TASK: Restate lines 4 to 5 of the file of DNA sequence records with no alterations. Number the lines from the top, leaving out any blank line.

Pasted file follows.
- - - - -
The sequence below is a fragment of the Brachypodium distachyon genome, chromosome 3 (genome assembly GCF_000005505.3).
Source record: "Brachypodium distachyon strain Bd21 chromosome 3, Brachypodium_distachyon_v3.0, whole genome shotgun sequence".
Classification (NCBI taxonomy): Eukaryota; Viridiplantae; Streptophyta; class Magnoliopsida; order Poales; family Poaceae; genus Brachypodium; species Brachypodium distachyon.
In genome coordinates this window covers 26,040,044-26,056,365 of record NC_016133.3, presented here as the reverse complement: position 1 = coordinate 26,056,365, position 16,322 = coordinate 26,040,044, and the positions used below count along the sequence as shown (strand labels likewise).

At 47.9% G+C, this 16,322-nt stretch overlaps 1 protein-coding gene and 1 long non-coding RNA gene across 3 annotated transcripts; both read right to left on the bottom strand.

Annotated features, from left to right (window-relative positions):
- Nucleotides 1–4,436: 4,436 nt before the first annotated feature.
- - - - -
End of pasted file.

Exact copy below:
In genome coordinates this window covers 26,040,044-26,056,365 of record NC_016133.3, presented here as the reverse complement: position 1 = coordinate 26,056,365, position 16,322 = coordinate 26,040,044, and the positions used below count along the sequence as shown (strand labels likewise).

At 47.9% G+C, this 16,322-nt stretch overlaps 1 protein-coding gene and 1 long non-coding RNA gene across 3 annotated transcripts; both read right to left on the bottom strand.